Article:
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New type of bike lane could come to Downtown Boise

A new-to-Boise type of bike lane is planned for 11th Street in Downtown Boise. The Capital City Development Corporation and Ada County Highway District plan to install a new “raised bike lane” as part of a new bikeway project through Downtown Boise.

The agencies asked for public feedback on two ideas – one a separated bike lane much like the one on Capitol Blvd. near Boise City Hall. The other – the option they will move forward with – would build a new bike lane attached to the sidewalk.

“The design team explored several different bike lane options, but they landed on (two options) that they felt did the best job of meeting project goals and providing separation,” Amy Fimbel with CCDC said during a meeting Monday.

[2018: Project would connect Greenbelt & Camel’s Back for cyclists]

How it would work

Here’s how it would work: The raised bike lane would sit on the same level as the sidewalk, but set apart from the pedestrian area. What CCDC calls the “furnishings zone,” an area with trees, benches and bike racks, would sit between the bike lane and regular sidewalk.

A rendering of the bike lanes along 11th St. to the north of Main St. Via CCDC/ACHD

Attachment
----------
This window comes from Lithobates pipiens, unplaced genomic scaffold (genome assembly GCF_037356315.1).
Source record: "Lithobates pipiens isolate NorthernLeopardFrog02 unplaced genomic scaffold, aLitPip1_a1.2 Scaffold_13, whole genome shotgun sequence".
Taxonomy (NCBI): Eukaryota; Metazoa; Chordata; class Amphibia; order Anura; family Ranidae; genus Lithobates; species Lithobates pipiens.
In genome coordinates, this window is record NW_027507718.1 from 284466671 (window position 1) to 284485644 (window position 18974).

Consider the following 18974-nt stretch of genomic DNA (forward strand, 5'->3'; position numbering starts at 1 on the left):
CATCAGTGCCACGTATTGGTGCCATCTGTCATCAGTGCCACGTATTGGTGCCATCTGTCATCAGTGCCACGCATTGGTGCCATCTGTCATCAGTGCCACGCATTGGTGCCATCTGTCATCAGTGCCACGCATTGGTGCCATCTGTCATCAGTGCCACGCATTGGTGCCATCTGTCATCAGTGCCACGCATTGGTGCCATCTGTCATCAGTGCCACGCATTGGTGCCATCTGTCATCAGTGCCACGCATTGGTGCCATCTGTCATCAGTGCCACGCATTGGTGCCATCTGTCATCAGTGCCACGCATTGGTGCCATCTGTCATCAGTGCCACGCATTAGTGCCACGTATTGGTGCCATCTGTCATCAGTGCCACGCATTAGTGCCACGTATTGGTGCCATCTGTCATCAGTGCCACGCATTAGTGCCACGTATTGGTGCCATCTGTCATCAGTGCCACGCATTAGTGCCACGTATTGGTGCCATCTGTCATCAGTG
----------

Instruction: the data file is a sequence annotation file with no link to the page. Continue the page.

The lanes will sit on both sides of 11th Street.

If also approved by ACHD, the bikeway would go in during 2022, connecting from River Street near the Boise Greenbelt all the way to Washington Street, a span of about a mile. The lane would connect with other improvements to 11th Street as it passes through Boise’s North End, as well as a potential future connection through the Boise High School campus.

The lane would cost more to install, but Fimbel said the ongoing maintenance would be cheaper. It also would feature protection from snow and other road debris.

CCDC said the raised bike lane option would mean the least disruption to parking. Instead of eliminating half of all parking on the ten or so blocks of the lane, it would mean just cutting about 20% spaces, primarily around intersections.

“This raised option maintains most on-street parking and would make it easiest for bicyclists to stop at businesses along the corridor,” Fimbel said.

Don Day - BoiseDev editor
Don is the founder and publisher of BoiseDev. He is a National Edward R. Murrow Award winner and a Stanford University John S. Knight Fellow. Contact him at [email protected].

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